Fed hikes short-term rates, citing expanding economic activity

Rate hike is third in 15 months, two more likely in 2017

Bloom Jason_sm_150dpi_RGBThe Federal Reserve raised interest rates today by 0.25% — the third such rate hike in the past 15 months. The Fed’s decision was largely priced into the financial markets, which assigned a 98% probability to the rate increase in the days leading up to today’s announcement.1 In keeping with its two previous rate hikes, the Fed explained today’s decision as an appropriate response to an economy expanding at a moderate pace and a labor market experiencing solid jobs gains.

Rate hike seems unlikely to derail US economic growth


Expectations for a strong US dollar in 2017 may be losing currency

The degree of interest rate divergence between US, international markets could determine US dollar’s direction

Bloom Jason_sm_150dpi_RGBThe US dollar moved sharply higher against the world’s major currencies in 2014 and 2015 — creating a strong dollar environment in the truest sense of the term. US investors experienced the results of a stronger dollar in the form of tepid economic and profit growth, and muted inflation.

Despite persistent media headlines to the contrary, the currency backdrop has been more nuanced since early 2016. Indeed, the US dollar, as measured by the Bloomberg Dollar Index, traded in negative territory from mid-February through mid-November 2016, not reaching positive territory until after the November US elections.1

Limited upside for US dollar in 2017?


2016: A rebound year for commodities

Following last year’s rate hike, commodity performance has been consistent with historical trends

Bloom Jason_sm_150dpi_RGBEarlier this year, in a blog titled, “Commodities: When it’s darkest before the dawn,” I suggested that the bottom may be near for commodity prices and highlighted what my team and I believed was an emerging opportunity to catch a cyclical turn that was developing in the broad commodity markets.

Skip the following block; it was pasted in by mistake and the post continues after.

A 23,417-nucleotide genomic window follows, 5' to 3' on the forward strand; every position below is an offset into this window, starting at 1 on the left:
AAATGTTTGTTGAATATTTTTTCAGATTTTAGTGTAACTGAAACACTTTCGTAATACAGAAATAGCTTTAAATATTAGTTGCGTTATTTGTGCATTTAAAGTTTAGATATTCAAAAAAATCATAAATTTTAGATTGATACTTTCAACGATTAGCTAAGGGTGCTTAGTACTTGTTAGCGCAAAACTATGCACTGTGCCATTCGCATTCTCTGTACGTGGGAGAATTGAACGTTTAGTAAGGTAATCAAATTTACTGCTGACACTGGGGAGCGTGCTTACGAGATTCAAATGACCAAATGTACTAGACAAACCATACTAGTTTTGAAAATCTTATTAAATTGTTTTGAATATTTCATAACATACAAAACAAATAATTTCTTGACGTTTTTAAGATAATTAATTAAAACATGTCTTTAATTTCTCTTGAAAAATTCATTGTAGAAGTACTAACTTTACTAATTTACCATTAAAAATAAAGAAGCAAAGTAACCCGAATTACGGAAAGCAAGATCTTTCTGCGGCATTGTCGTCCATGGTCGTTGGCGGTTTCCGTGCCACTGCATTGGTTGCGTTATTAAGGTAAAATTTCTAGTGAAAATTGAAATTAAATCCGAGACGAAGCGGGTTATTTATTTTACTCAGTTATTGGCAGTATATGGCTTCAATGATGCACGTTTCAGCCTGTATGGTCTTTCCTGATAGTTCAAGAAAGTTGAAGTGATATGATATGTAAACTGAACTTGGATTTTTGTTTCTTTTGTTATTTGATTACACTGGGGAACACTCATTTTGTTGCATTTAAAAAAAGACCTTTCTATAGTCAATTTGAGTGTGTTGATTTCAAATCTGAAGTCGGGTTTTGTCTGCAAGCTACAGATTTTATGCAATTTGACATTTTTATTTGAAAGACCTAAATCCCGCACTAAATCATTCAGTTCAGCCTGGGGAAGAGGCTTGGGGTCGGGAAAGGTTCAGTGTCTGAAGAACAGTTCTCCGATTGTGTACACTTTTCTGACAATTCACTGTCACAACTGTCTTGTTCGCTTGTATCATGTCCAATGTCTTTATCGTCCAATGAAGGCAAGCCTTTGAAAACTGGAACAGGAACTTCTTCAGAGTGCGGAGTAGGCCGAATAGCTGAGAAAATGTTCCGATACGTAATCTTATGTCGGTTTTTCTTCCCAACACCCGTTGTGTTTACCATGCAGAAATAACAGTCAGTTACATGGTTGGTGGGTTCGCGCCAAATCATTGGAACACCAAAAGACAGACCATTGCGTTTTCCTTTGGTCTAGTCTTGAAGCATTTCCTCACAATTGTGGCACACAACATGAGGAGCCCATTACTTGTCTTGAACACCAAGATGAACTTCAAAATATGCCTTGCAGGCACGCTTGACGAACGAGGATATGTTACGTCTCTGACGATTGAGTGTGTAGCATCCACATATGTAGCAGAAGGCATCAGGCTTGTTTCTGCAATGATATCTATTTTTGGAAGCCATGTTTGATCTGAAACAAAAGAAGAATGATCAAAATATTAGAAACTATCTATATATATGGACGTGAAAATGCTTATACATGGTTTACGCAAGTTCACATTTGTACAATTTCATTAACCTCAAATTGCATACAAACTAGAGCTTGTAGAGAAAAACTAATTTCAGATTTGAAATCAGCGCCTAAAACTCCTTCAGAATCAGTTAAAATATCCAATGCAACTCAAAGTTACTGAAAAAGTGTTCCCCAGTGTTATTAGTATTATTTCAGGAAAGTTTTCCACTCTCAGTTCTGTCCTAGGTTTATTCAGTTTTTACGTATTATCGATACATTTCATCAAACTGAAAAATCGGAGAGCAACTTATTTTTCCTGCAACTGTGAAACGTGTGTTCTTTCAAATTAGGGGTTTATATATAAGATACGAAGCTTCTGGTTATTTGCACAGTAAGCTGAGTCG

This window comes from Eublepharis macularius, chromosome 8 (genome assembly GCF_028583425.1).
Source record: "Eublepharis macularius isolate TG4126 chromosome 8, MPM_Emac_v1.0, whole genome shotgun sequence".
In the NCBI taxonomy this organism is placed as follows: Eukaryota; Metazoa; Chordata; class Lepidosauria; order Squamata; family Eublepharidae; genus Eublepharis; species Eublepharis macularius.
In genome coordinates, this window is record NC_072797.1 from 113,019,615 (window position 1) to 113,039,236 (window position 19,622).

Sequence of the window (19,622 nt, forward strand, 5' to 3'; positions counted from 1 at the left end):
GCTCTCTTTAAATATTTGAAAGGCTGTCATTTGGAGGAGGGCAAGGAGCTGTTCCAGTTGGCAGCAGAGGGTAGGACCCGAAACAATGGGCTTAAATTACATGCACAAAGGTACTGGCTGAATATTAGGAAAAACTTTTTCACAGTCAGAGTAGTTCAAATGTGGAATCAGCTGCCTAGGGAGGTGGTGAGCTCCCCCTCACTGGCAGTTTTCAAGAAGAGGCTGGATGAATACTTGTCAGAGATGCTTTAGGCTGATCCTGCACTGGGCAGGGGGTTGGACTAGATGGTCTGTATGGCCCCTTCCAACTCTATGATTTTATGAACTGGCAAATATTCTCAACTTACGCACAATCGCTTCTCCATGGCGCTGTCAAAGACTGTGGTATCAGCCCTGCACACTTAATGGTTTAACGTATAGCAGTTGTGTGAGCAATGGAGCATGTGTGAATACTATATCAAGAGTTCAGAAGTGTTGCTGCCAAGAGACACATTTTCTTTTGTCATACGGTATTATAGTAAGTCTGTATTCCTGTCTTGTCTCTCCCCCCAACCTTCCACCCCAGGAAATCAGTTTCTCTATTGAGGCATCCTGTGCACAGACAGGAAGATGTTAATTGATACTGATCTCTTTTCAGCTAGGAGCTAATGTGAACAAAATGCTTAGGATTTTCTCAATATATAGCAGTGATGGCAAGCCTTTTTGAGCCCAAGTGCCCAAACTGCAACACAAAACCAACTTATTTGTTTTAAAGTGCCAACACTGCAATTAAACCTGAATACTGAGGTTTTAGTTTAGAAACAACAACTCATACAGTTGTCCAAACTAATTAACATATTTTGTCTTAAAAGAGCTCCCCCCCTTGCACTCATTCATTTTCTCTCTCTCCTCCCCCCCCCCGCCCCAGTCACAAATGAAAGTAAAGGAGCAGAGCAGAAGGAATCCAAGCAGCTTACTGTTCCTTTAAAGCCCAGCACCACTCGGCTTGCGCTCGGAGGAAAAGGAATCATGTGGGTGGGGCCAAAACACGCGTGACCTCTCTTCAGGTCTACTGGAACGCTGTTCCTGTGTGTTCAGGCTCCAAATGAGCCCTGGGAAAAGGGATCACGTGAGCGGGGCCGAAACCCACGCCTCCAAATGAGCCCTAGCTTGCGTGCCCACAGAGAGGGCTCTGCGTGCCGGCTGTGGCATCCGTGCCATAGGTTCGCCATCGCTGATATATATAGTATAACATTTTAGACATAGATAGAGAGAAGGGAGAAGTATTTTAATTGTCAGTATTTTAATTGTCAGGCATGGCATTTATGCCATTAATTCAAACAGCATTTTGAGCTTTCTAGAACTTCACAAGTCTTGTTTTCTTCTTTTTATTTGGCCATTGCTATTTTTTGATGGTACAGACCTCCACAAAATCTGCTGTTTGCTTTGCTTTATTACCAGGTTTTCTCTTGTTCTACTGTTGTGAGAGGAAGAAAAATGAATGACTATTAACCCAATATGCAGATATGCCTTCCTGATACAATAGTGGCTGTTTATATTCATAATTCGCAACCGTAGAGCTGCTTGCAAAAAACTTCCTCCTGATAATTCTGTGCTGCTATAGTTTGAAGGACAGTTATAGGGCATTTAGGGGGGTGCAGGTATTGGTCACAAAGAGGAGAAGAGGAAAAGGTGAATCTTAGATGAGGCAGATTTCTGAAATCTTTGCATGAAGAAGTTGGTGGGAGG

At the time, we expected low commodity prices, which had been exacerbated by a Saudi-led crude oil price war, to rebound during the year. We based that opinion in part on commodity price activity over the past 40 years. In response, we heard a lot of statements to the effect of, “That’s all well and good, but everything is different now.”

But throughout the course of 2016, a quote from the celebrated British journalist Malcolm Muggeridge often came to mind: “All news is old news happening to new people.”

Commodities on a roll in 2016


Pedal to the metals: There’s more to commodities than just crude oil futures

Three reasons to consider commodities in today’s market

Bloom Jason_sm_150dpi_RGBLast month, I outlined proposed crude oil production cuts tentatively agreed to by the members of the Organization of Petroleum Exporting Countries (OPEC). Since then, Iraq, Libya and Nigeria have requested an exemption, which has led some hedge funds to short crude in the belief that an OPEC agreement is doomed to fail.

But the market is neglecting to consider that none of these three countries is in a position to meaningfully increase crude oil exports in the near term. In fact, these three players have much to lose from lower crude oil prices. As such, I believe a formal agreement to limit production is more likely than not. Whether or not OPEC takes coordinated action, economic forces continue to rebalance the physical market – likely pushing crude oil prices slowly higher as demand trends outstrip supply over the coming months and years.


On second thought: Saudis under pressure to reverse course and cut crude oil production

Potential deal with OPEC could buoy crude oil futures and provide investor opportunities

Bloom Jason_sm_150dpi_RGBThe Organization of Petroleum Exporting Countries (OPEC) has been in existence for nearly 60 years. OPEC is the textbook definition of a cartel, but cooperation between member nations has been inconsistent. OPEC’s production targets have generally served as a gentlemen’s agreement, with member nations often prone to producing more than their allotted quota of crude oil.

Two years ago, Saudi Arabia formally abandoned production targets and began pumping massive quantities of crude, which was seen as an attempt to regain market share lost to rapidly growing North American shale producers. Since then, lower crude oil prices have forced shale producers to cut over one million barrels of daily US crude oil production.

But the shale industry responded with grit and ingenuity –